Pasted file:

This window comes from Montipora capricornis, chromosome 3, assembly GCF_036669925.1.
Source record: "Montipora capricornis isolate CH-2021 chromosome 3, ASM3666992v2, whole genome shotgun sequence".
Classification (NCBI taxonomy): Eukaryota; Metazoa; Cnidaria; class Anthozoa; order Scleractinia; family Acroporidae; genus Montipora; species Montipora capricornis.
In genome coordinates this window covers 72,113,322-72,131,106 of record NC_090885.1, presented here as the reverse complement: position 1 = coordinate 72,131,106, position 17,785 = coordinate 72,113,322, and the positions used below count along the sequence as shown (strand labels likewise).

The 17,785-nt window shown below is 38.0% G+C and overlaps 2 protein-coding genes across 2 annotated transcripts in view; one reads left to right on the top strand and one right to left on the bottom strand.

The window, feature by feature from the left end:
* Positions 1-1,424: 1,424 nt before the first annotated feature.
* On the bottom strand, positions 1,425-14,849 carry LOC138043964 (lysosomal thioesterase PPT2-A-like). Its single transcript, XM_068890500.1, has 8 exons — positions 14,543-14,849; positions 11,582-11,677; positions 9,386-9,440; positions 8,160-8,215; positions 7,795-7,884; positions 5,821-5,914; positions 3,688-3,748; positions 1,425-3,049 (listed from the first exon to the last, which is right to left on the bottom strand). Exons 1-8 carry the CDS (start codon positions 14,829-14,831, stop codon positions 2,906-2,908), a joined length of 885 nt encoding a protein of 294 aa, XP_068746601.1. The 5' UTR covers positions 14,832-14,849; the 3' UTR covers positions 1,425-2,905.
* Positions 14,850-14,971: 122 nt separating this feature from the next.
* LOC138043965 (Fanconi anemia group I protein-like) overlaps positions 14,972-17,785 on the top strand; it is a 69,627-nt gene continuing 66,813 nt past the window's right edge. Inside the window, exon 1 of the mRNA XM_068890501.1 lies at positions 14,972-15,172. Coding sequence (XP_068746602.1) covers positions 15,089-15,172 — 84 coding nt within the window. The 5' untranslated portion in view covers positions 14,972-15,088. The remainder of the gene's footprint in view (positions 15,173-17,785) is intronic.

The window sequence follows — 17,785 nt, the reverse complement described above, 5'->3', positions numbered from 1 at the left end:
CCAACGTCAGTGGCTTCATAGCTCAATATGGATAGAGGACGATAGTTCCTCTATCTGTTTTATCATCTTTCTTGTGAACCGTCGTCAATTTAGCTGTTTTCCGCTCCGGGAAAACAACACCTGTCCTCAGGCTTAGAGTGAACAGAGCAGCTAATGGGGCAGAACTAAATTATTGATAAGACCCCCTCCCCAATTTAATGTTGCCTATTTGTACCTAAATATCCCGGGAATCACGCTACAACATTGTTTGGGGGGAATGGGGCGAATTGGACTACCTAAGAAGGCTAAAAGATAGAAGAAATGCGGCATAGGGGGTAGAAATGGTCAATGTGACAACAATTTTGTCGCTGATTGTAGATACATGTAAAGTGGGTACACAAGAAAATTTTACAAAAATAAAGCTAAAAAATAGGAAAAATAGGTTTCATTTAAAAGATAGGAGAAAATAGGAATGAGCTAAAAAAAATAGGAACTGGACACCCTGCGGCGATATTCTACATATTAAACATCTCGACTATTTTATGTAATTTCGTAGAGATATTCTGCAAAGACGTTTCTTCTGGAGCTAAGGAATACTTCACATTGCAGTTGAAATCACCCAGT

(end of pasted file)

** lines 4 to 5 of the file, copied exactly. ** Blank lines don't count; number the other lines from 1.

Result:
In genome coordinates this window covers 72,113,322-72,131,106 of record NC_090885.1, presented here as the reverse complement: position 1 = coordinate 72,131,106, position 17,785 = coordinate 72,113,322, and the positions used below count along the sequence as shown (strand labels likewise).

The 17,785-nt window shown below is 38.0% G+C and overlaps 2 protein-coding genes across 2 annotated transcripts in view; one reads left to right on the top strand and one right to left on the bottom strand.